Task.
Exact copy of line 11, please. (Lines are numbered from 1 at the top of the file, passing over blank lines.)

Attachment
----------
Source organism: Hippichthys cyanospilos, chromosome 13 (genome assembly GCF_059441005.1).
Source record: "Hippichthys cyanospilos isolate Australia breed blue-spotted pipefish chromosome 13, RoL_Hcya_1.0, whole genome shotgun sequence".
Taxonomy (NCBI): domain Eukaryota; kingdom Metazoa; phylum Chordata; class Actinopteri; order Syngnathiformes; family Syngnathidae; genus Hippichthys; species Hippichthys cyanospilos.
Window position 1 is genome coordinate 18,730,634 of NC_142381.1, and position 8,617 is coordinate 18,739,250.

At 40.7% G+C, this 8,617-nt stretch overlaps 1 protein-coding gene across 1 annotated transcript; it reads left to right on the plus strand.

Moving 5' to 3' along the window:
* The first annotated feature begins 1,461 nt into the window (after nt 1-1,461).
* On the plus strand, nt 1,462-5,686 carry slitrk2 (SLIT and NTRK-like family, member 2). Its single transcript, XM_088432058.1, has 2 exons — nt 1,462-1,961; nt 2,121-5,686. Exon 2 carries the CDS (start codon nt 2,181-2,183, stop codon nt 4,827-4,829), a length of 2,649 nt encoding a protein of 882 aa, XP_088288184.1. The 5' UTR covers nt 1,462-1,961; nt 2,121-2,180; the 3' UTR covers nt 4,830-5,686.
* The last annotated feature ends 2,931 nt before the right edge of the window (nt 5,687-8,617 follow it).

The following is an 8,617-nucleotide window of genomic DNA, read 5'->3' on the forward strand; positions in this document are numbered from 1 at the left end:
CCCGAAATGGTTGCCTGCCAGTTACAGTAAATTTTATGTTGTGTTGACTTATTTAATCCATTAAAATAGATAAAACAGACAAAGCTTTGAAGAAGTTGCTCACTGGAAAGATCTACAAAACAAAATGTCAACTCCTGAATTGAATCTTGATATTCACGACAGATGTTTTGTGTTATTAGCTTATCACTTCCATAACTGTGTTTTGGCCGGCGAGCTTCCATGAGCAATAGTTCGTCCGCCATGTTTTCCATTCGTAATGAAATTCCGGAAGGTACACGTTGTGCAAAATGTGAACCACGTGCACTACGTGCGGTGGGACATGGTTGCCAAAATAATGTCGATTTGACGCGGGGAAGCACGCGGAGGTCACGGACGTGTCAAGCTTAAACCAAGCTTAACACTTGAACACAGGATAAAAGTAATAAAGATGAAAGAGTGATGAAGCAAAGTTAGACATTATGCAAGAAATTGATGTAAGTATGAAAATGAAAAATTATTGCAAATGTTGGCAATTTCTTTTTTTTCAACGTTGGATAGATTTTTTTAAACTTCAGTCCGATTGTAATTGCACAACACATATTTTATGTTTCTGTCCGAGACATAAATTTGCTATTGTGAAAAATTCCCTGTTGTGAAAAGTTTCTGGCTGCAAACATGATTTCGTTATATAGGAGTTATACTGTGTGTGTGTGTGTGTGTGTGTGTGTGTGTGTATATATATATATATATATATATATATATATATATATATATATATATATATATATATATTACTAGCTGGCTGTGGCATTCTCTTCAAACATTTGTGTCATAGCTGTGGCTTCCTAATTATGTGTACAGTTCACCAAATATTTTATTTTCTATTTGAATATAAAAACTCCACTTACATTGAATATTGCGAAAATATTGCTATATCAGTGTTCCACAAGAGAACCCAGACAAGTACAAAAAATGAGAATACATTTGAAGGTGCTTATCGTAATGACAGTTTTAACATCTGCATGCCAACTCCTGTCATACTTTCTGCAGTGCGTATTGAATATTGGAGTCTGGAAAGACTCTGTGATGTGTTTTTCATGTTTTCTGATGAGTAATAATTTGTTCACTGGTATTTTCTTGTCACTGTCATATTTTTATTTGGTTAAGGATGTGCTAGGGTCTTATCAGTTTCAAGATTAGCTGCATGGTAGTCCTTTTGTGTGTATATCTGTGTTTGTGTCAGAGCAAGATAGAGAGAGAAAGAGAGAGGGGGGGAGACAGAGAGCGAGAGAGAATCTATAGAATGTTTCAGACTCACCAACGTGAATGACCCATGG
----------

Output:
CCCGAAATGGTTGCCTGCCAGTTACAGTAAATTTTATGTTGTGTTGACTTATTTAATCCATTAAAATAGATAAAACAGACAAAGCTTTGAAGAAGTTGCTCACTGGAAAGATCTACAAAACAAAATGTCAACTCCTGAATTGAATCTTGATATTCACGACAGATGTTTTGTGTTATTAGCTTATCACTTCCATAACTGTGTTTTGGCCGGCGAGCTTCCATGAGCAATAGTTCGTCCGCCATGTTTTCCATTCGTAATGAAATTCCGGAAGGTACACGTTGTGCAAAATGTGAACCACGTGCACTACGTGCGGTGGGACATGGTTGCCAAAATAATGTCGATTTGACGCGGGGAAGCACGCGGAGGTCACGGACGTGTCAAGCTTAAACCAAGCTTAACACTTGAACACAGGATAAAAGTAATAAAGATGAAAGAGTGATGAAGCAAAGTTAGACATTATGCAAGAAATTGATGTAAGTATGAAAATGAAAAATTATTGCAAATGTTGGCAATTTCTTTTTTTTCAACGTTGGATAGATTTTTTTAAACTTCAGTCCGATTGTAATTGCACAACACATATTTTATGTTTCTGTCCGAGACATAAATTTGCTATTGTGAAAAATTCCCTGTTGTGAAAAGTTTCTGGCTGCAAACATGATTTCGTTATATAGGAGTTATACTGTGTGTGTGTGTGTGTGTGTGTGTGTGTGTGTATATATATATATATATATATATATATATATATATATATATATATATATATATATATATTACTAGCTGGCTGTGGCATTCTCTTCAAACATTTGTGTCATAGCTGTGGCTTCCTAATTATGTGTACAGTTCACCAAATATTTTATTTTCTATTTGAATATAAAAACTCCACTTACATTGAATATTGCGAAAATATTGCTATATCAGTGTTCCACAAGAGAACCCAGACAAGTACAAAAAATGAGAATACATTTGAAGGTGCTTATCGTAATGACAGTTTTAACATCTGCATGCCAACTCCTGTCATACTTTCTGCAGTGCGTATTGAATATTGGAGTCTGGAAAGACTCTGTGATGTGTTTTTCATGTTTTCTGATGAGTAATAATTTGTTCACTGGTATTTTCTTGTCACTGTCATATTTTTATTTGGTTAAGGATGTGCTAGGGTCTTATCAGTTTCAAGATTAGCTGCATGGTAGTCCTTTTGTGTGTATATCTGTGTTTGTGTCAGAGCAAGATAGAGAGAGAAAGAGAGAGGGGGGGAGACAGAGAGCGAGAGAGAATCTATAGAATGTTTCAGACTCACCAACGTGAATGACCCATGG